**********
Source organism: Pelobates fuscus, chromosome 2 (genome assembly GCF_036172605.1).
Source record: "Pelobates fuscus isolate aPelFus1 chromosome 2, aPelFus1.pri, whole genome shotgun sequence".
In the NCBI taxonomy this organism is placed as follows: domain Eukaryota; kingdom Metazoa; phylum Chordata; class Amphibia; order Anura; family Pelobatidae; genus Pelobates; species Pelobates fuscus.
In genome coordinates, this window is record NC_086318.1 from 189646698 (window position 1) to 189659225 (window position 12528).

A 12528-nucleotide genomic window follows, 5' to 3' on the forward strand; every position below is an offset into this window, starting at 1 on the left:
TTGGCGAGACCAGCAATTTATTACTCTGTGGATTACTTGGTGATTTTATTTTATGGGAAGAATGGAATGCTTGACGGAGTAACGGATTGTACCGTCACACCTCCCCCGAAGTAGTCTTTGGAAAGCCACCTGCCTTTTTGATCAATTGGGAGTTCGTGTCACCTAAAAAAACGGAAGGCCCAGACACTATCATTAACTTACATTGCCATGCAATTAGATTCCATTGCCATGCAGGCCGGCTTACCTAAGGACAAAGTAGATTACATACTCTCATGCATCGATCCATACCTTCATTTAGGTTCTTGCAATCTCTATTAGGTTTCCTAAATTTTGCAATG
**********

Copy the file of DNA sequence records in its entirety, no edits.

Source organism: Pelobates fuscus, chromosome 2 (genome assembly GCF_036172605.1).
Source record: "Pelobates fuscus isolate aPelFus1 chromosome 2, aPelFus1.pri, whole genome shotgun sequence".
In the NCBI taxonomy this organism is placed as follows: domain Eukaryota; kingdom Metazoa; phylum Chordata; class Amphibia; order Anura; family Pelobatidae; genus Pelobates; species Pelobates fuscus.
In genome coordinates, this window is record NC_086318.1 from 189646698 (window position 1) to 189659225 (window position 12528).

A 12528-nucleotide genomic window follows, 5' to 3' on the forward strand; every position below is an offset into this window, starting at 1 on the left:
TTGGCGAGACCAGCAATTTATTACTCTGTGGATTACTTGGTGATTTTATTTTATGGGAAGAATGGAATGCTTGACGGAGTAACGGATTGTACCGTCACACCTCCCCCGAAGTAGTCTTTGGAAAGCCACCTGCCTTTTTGATCAATTGGGAGTTCGTGTCACCTAAAAAAACGGAAGGCCCAGACACTATCATTAACTTACATTGCCATGCAATTAGATTCCATTGCCATGCAGGCCGGCTTACCTAAGGACAAAGTAGATTACATACTCTCATGCATCGATCCATACCTTCATTTAGGTTCTTGCAATCTCTATTAGGTTTCCTAAATTTTGCAATG